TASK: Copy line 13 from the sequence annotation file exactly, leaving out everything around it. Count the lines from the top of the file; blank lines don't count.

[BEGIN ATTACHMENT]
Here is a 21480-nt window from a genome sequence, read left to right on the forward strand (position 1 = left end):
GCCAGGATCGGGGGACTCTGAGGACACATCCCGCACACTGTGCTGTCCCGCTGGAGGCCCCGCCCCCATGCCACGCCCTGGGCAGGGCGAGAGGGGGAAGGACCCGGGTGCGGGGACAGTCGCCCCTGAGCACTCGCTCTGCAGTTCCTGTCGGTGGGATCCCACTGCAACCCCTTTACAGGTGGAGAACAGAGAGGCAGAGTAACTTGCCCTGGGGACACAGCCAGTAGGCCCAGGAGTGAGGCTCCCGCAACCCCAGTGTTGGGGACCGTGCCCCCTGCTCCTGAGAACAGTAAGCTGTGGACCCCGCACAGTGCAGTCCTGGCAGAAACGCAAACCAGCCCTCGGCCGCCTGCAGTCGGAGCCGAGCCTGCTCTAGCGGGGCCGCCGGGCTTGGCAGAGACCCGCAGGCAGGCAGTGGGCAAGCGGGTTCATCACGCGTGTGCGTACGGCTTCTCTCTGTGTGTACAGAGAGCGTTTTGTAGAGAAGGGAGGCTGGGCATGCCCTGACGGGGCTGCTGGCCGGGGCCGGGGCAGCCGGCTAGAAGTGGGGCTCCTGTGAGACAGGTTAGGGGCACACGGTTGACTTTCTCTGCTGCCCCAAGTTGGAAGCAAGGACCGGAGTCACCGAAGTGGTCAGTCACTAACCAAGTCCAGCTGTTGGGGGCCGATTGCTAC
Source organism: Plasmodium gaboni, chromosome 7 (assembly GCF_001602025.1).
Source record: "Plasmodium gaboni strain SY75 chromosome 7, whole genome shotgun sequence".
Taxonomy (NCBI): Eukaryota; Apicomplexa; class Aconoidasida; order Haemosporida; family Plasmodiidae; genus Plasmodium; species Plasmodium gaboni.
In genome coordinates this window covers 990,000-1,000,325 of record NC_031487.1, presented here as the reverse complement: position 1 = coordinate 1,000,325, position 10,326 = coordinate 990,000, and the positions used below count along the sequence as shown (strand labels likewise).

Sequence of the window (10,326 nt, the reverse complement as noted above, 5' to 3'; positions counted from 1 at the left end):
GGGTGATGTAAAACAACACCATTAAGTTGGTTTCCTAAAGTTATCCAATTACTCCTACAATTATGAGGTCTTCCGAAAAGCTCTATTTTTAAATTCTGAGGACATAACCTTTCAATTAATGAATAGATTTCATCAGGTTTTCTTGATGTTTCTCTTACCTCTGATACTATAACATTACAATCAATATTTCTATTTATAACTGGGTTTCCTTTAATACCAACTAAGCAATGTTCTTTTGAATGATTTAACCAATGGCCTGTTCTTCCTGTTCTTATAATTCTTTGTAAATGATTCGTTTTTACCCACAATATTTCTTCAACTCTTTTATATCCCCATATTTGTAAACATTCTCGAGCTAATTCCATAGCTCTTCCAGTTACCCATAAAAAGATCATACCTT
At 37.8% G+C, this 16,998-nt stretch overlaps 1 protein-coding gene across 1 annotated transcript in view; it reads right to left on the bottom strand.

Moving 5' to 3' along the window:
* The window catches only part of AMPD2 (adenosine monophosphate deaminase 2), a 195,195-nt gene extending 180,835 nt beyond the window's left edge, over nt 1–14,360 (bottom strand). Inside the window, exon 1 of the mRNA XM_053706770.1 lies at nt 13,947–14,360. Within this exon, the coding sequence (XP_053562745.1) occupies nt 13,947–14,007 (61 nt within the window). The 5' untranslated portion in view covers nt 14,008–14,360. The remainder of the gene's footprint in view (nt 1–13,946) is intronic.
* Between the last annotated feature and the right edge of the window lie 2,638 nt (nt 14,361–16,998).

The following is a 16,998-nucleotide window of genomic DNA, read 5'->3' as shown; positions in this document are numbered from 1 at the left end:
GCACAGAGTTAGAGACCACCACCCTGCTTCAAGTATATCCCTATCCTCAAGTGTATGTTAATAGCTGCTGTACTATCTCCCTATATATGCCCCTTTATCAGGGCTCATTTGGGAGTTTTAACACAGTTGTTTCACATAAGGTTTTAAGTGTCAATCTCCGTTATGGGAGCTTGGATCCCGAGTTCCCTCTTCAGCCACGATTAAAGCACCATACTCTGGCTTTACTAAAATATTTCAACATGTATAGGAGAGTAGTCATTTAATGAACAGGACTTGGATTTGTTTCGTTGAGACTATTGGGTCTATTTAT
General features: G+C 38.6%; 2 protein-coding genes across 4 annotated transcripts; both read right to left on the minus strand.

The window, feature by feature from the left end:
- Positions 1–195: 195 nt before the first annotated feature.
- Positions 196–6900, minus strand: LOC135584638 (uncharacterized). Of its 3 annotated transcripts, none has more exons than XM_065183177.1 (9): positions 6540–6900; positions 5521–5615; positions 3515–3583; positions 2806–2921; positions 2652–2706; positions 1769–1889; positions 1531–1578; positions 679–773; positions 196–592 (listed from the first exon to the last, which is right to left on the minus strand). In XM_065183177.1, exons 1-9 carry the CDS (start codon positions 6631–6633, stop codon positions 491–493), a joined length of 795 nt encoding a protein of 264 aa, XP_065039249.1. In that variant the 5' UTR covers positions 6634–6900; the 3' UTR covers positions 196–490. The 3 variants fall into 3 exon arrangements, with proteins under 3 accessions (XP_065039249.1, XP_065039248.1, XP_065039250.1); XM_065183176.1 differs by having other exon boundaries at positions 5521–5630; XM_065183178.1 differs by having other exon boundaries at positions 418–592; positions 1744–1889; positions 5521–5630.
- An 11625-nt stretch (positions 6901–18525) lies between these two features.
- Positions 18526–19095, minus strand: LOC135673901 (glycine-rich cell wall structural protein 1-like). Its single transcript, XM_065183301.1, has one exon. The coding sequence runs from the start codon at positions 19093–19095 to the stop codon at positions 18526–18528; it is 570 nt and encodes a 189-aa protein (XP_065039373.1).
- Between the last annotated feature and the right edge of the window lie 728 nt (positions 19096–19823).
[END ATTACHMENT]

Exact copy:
The following is a 16,998-nucleotide window of genomic DNA, read 5'->3' as shown; positions in this document are numbered from 1 at the left end: